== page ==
Militarization of the U.S. Essay

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Militarization of the U.S.

Militarization of the U.S. -- Mexico Border By Joan J. Jaimes June 22, 2000 "¡Corranle, allí viene la migra!", translated into English, this means "Run, there comes immigration!" This is what illegal immigrants shout everyday when they are about to cross the Rio Grande in search for better lives. Unfortunately, not many get through alive because of the militarization that has developed on the U.S. border with Mexico. Operation Rio Grande continues a process put in motion over a century ago by the Treaty of Guadalupe-Hidalgo. It tries to erase the reality of a social geographical order that defies neat national divisions and impose a narrow notion of citizenship on people on both sides of the international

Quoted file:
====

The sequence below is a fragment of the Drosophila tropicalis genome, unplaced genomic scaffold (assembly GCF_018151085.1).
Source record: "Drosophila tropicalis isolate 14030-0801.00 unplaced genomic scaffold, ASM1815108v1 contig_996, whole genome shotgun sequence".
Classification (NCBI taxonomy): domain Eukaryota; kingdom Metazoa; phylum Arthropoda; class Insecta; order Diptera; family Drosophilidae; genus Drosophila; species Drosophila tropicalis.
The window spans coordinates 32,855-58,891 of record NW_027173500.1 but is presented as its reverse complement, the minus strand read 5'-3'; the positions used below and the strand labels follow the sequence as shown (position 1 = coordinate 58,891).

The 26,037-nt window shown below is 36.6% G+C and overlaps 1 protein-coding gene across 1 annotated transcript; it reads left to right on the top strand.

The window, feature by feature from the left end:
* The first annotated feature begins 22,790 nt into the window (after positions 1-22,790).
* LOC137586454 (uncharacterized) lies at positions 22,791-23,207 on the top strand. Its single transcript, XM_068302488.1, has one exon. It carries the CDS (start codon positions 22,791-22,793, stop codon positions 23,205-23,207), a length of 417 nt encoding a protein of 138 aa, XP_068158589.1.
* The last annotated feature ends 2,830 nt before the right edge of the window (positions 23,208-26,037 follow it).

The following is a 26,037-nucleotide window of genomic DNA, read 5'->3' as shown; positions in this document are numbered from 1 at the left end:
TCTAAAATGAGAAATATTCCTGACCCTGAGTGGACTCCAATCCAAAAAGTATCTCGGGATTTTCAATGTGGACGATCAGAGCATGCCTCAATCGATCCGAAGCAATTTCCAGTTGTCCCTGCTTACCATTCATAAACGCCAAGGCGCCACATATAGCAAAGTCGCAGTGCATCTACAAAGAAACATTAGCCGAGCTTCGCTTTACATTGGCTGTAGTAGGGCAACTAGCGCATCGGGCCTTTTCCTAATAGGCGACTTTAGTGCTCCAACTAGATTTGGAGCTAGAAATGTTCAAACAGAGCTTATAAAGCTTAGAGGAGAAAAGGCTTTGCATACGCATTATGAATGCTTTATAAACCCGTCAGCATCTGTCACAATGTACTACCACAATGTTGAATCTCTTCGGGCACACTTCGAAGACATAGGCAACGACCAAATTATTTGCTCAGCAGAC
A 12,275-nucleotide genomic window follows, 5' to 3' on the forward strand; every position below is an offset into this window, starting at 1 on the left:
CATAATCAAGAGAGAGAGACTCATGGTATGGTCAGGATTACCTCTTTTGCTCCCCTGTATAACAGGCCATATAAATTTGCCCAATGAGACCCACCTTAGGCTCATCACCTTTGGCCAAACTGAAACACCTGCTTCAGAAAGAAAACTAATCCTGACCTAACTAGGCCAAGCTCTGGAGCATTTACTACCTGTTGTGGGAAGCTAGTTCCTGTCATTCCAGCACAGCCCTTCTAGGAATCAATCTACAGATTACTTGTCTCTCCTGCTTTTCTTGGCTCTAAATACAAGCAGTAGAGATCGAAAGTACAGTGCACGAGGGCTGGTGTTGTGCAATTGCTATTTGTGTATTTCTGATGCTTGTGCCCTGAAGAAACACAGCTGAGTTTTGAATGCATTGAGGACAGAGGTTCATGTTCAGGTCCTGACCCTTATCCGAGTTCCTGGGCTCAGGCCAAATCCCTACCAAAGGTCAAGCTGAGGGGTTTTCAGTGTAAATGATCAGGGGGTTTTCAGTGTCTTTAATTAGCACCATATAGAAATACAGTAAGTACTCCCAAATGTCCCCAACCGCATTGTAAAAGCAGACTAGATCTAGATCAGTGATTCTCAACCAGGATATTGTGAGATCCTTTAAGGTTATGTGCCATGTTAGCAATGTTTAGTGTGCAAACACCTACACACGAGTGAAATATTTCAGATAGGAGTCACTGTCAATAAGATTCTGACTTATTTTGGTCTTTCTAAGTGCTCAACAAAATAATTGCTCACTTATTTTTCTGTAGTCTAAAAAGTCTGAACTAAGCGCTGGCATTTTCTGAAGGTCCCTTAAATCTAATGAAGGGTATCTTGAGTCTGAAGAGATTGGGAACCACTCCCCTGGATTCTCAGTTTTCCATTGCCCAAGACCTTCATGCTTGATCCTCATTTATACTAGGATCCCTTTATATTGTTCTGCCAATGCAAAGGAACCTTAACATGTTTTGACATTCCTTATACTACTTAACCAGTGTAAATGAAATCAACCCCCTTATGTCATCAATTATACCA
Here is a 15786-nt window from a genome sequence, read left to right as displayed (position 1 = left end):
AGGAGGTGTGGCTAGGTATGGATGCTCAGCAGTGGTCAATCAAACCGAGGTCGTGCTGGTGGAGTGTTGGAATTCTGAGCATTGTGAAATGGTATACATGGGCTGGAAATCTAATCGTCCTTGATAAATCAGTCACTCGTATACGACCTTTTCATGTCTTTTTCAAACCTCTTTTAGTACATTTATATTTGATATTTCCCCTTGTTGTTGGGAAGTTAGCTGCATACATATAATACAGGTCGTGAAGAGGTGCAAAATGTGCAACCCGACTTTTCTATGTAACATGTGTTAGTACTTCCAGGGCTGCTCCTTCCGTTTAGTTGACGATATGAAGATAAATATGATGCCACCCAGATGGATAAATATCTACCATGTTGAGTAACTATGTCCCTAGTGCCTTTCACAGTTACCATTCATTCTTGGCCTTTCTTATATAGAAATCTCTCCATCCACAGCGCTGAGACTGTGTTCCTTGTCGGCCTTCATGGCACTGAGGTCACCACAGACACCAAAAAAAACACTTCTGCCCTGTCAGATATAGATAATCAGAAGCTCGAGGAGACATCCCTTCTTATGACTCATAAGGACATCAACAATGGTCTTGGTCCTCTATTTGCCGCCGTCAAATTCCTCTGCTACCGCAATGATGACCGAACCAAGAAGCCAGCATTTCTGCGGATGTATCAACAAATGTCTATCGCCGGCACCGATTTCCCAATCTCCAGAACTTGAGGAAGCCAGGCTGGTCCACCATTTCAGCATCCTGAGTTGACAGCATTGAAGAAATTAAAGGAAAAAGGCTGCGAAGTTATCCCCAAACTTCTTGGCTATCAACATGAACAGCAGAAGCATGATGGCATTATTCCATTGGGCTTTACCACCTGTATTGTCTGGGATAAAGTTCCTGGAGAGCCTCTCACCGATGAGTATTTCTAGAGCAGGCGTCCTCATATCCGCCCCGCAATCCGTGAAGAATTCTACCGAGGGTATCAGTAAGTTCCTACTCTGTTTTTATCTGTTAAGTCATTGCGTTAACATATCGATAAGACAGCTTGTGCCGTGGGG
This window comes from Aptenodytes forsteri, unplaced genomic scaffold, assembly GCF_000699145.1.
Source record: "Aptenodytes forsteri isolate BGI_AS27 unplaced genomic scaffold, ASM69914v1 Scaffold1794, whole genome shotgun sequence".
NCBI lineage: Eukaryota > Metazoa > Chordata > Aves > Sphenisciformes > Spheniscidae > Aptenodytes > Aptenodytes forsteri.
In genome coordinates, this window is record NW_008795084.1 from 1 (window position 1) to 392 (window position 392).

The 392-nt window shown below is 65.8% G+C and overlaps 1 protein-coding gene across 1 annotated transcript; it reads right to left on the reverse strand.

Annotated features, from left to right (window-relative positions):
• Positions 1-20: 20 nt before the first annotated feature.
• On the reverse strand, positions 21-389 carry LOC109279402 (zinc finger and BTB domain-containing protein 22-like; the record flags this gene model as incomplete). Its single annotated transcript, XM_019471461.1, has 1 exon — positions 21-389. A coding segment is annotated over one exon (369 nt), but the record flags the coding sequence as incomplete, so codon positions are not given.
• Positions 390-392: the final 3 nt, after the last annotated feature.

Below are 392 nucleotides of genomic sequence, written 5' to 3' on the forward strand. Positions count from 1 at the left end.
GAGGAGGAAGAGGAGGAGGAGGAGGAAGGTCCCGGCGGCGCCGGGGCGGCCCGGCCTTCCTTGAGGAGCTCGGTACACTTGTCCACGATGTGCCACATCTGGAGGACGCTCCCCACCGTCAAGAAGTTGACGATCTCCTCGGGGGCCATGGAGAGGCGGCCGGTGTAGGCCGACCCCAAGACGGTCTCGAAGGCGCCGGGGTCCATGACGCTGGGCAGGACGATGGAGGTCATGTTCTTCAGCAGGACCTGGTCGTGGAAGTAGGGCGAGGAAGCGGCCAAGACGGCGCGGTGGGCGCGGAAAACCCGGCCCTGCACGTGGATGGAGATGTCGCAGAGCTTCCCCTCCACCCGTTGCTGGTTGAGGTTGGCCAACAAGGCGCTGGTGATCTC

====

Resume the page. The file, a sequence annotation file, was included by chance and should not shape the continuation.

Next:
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Mexico boundary are to be found in the imperial competition between Spain, France, and Britain for possessions in North America. Lack of agreement between the three imperial powers over the location of the boundaries separating their territories in North America led to disagreement between Mexico and an expansionist U.S. After Mexico gained its independence in 1821, many U.S. leaders argued for taking part or all of Mexico's territory. Numerous prominent U.S. politicians, driven by the ideology of Manifest Destiny, considered taking Mexico "a divine right." (Acuna, 1988) As tensions mounted between the U.S. and Mexico over Texas, the U.S. deliberately provoked Mexico by sending troops into territory claimed by Mexico in early 1846. Battles between U.S. and Mexican troops ensued, quickly resulting in full-scale war. The war raged on for two years, largely in favor of the U.S., and ended with the U.S. taking over Mexico City. On February 2, 1848, the Treaty of Guadalupe-Hidalgo was signed, and Mexico was forced to cede half of its territory to the U.S. Under the treaty's terms, the U.S. annexed a territory equivalent in size to that of Western Europe, and absorbed 100,000 Mexican citizens and 200,000 Native Americans living in the territory. (Herzog, 1990) The decades following the imposition of the new U.S. -- Mexico boundary saw widespread violence as U.S. authorities and non-State actors established their dominance. The Mexican Revolution and the accompanying
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